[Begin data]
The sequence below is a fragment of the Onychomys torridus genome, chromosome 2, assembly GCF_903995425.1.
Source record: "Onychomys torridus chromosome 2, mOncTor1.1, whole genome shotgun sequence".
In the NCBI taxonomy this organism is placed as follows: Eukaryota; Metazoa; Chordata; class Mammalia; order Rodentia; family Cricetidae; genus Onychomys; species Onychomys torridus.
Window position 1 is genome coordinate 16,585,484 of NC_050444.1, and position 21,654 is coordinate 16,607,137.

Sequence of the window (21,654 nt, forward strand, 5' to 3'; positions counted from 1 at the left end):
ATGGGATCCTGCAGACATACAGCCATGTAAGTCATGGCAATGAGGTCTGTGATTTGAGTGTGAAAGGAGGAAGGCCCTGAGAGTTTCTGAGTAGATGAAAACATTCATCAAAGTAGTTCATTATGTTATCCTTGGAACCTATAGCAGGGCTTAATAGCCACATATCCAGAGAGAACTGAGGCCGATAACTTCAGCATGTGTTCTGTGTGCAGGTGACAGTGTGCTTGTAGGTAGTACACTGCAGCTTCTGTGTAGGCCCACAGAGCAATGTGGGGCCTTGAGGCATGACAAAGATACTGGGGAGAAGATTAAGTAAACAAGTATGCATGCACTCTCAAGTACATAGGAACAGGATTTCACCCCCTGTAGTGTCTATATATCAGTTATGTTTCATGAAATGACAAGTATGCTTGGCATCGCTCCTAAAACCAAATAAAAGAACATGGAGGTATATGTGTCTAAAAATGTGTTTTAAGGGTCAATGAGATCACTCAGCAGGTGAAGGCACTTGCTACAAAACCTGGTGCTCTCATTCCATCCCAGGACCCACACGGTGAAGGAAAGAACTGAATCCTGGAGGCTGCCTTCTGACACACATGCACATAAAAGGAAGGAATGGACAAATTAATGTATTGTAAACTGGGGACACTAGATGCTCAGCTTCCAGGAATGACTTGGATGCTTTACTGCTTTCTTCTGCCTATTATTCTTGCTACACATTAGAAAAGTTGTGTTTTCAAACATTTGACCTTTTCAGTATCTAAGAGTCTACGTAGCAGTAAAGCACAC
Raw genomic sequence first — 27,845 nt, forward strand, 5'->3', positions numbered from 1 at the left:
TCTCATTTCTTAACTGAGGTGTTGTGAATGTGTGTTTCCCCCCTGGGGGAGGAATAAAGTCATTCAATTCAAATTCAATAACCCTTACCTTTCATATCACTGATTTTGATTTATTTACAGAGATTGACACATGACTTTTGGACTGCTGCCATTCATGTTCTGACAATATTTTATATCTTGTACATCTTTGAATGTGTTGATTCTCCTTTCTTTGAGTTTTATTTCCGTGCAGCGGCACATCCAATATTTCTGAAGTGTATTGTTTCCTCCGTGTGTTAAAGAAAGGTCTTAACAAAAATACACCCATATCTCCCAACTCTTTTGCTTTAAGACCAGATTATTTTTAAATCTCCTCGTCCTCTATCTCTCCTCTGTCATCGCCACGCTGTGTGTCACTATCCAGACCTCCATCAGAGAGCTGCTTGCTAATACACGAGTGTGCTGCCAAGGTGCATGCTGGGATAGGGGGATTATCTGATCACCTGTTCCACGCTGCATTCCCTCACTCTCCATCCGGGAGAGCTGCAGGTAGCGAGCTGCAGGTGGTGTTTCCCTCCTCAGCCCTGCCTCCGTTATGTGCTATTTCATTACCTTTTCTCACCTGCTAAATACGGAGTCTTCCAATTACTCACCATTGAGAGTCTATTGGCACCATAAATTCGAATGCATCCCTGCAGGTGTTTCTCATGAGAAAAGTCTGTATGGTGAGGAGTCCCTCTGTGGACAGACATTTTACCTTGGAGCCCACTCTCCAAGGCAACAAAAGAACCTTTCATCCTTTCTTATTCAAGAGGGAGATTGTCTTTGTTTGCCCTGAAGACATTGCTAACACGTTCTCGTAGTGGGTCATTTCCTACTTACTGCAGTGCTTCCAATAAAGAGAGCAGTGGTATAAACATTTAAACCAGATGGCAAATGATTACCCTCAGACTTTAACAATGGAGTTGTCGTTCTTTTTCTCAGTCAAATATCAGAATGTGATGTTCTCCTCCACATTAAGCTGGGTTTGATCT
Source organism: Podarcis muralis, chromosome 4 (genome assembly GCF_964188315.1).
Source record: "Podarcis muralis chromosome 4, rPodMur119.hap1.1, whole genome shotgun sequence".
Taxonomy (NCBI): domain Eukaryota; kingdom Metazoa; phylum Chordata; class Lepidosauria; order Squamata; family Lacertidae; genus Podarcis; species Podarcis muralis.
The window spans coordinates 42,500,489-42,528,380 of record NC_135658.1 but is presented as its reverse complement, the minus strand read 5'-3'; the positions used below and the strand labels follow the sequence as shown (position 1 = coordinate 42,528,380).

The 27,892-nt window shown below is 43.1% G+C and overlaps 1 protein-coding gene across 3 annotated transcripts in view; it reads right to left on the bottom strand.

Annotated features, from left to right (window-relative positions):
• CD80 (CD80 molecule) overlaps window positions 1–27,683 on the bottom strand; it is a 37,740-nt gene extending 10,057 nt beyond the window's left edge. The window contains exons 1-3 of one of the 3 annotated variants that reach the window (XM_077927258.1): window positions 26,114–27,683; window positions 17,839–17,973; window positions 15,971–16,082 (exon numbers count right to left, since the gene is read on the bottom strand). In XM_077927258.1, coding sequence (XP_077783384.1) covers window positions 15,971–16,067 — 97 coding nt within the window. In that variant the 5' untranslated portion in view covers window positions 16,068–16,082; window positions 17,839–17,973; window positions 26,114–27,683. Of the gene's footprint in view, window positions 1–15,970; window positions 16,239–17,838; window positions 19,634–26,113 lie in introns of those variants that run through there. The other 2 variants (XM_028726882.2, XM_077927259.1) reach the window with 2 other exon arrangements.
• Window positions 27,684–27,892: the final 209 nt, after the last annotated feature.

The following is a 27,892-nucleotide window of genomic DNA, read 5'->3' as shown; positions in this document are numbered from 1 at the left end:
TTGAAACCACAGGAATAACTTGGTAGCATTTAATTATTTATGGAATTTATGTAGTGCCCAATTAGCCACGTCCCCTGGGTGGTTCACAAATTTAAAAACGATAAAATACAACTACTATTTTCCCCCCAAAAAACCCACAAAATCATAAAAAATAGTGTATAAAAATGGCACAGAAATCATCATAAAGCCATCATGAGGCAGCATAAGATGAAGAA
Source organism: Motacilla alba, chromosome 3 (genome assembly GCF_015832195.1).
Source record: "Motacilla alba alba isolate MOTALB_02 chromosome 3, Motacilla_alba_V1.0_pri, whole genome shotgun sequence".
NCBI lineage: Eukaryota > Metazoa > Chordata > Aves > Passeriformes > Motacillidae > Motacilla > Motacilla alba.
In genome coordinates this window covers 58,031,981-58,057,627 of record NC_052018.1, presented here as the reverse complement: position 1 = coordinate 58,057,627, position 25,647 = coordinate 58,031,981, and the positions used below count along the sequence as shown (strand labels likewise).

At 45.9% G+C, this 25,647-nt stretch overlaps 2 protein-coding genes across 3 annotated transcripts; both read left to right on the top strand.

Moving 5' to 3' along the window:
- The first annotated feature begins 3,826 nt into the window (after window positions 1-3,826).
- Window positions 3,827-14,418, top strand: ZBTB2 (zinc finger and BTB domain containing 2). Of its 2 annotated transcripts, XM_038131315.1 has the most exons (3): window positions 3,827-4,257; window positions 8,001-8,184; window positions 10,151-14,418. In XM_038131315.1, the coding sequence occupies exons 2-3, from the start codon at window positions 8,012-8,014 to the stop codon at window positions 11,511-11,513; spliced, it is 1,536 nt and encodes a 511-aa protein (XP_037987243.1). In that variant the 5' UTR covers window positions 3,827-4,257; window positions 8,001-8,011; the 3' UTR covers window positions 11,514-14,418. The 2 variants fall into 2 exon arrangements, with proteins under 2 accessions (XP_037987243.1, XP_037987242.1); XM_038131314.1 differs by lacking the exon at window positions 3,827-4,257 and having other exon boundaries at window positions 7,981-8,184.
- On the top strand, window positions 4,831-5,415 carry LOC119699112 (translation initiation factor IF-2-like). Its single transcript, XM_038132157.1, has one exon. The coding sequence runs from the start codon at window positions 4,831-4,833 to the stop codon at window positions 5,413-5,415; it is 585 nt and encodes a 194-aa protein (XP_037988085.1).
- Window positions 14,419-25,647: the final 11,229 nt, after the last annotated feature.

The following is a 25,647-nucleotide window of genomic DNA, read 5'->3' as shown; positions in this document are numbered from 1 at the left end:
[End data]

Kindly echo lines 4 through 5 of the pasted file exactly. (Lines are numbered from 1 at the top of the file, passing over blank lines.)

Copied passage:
Window position 1 is genome coordinate 16,585,484 of NC_050444.1, and position 21,654 is coordinate 16,607,137.

Sequence of the window (21,654 nt, forward strand, 5' to 3'; positions counted from 1 at the left end):